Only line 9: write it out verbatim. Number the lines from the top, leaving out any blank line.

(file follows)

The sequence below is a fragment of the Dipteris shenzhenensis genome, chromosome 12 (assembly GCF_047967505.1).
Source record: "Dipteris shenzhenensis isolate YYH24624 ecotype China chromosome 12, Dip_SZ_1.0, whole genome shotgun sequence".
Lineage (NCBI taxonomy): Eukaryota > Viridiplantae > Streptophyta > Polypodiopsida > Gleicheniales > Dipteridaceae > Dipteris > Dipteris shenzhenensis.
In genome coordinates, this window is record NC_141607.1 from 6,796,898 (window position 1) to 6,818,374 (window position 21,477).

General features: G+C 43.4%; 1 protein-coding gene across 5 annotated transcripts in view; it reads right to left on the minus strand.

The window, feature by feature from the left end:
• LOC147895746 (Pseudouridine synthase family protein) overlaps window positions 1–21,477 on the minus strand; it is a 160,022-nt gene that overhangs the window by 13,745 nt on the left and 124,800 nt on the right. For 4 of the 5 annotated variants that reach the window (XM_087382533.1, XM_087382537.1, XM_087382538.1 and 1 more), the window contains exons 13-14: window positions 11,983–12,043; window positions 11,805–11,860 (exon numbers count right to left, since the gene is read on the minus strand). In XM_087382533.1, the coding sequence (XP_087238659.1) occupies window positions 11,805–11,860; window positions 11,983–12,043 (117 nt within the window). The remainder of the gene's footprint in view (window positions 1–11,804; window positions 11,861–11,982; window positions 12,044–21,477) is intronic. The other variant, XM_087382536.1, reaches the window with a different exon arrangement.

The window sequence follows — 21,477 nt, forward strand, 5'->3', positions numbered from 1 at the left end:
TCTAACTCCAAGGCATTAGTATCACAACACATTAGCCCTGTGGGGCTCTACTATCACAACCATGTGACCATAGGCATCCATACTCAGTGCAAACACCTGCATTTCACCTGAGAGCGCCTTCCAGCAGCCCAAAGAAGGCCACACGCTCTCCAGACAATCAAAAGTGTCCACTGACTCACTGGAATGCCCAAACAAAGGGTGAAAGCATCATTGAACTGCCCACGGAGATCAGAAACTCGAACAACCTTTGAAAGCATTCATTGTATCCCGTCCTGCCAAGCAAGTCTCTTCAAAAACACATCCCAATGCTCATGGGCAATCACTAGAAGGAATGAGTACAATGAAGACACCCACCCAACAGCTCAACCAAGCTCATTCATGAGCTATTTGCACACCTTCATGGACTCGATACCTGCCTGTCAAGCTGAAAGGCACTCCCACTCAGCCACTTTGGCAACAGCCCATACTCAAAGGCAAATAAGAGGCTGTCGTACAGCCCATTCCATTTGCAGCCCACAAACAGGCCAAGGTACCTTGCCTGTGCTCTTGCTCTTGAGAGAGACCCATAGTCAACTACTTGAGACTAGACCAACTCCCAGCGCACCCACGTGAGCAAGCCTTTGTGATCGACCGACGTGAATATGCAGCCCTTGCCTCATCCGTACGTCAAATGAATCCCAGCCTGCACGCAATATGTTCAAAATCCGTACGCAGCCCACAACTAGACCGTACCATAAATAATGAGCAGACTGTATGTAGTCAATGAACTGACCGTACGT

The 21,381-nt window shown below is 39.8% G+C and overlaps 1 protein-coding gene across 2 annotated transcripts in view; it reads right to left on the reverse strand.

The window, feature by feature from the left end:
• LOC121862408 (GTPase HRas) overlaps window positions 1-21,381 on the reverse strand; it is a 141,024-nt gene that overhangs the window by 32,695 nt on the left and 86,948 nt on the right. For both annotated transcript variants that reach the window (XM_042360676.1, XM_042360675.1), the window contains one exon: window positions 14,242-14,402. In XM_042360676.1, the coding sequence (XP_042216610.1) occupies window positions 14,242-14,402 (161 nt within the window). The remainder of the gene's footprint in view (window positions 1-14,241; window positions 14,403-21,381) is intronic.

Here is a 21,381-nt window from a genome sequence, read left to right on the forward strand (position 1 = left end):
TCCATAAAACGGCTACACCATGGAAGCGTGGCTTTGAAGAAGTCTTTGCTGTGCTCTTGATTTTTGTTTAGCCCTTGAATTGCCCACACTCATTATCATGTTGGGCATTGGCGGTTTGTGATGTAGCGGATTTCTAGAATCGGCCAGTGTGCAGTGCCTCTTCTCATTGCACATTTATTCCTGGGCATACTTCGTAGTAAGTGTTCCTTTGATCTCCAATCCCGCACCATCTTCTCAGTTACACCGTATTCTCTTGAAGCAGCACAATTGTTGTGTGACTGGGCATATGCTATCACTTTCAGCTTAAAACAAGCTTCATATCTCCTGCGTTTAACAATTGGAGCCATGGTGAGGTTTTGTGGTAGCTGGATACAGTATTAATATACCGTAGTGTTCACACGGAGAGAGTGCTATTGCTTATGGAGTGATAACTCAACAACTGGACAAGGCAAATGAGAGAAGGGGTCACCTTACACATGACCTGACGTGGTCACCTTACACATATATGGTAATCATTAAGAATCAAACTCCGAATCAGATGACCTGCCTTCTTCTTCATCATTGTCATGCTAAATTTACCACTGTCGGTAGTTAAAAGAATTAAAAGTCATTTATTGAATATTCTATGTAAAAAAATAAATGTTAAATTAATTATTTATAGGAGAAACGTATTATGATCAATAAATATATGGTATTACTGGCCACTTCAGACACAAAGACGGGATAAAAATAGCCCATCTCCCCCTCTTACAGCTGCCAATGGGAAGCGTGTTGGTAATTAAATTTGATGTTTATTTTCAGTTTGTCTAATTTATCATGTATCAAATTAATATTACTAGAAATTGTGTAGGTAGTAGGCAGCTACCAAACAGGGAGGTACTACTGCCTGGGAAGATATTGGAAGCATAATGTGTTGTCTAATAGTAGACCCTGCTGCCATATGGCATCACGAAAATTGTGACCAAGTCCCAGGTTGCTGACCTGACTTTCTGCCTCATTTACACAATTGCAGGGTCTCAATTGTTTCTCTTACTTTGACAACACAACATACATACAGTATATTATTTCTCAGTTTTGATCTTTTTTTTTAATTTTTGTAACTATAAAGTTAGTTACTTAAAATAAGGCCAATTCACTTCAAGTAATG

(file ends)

TCTAACTCCAAGGCATTAGTATCACAACACATTAGCCCTGTGGGGCTCTACTATCACAACCATGTGACCATAGGCATCCATACTCAGTGCAAACACCTGCATTTCACCTGAGAGCGCCTTCCAGCAGCCCAAAGAAGGCCACACGCTCTCCAGACAATCAAAAGTGTCCACTGACTCACTGGAATGCCCAAACAAAGGGTGAAAGCATCATTGAACTGCCCACGGAGATCAGAAACTCGAACAACCTTTGAAAGCATTCATTGTATCCCGTCCTGCCAAGCAAGTCTCTTCAAAAACACATCCCAATGCTCATGGGCAATCACTAGAAGGAATGAGTACAATGAAGACACCCACCCAACAGCTCAACCAAGCTCATTCATGAGCTATTTGCACACCTTCATGGACTCGATACCTGCCTGTCAAGCTGAAAGGCACTCCCACTCAGCCACTTTGGCAACAGCCCATACTCAAAGGCAAATAAGAGGCTGTCGTACAGCCCATTCCATTTGCAGCCCACAAACAGGCCAAGGTACCTTGCCTGTGCTCTTGCTCTTGAGAGAGACCCATAGTCAACTACTTGAGACTAGACCAACTCCCAGCGCACCCACGTGAGCAAGCCTTTGTGATCGACCGACGTGAATATGCAGCCCTTGCCTCATCCGTACGTCAAATGAATCCCAGCCTGCACGCAATATGTTCAAAATCCGTACGCAGCCCACAACTAGACCGTACCATAAATAATGAGCAGACTGTATGTAGTCAATGAACTGACCGTACGT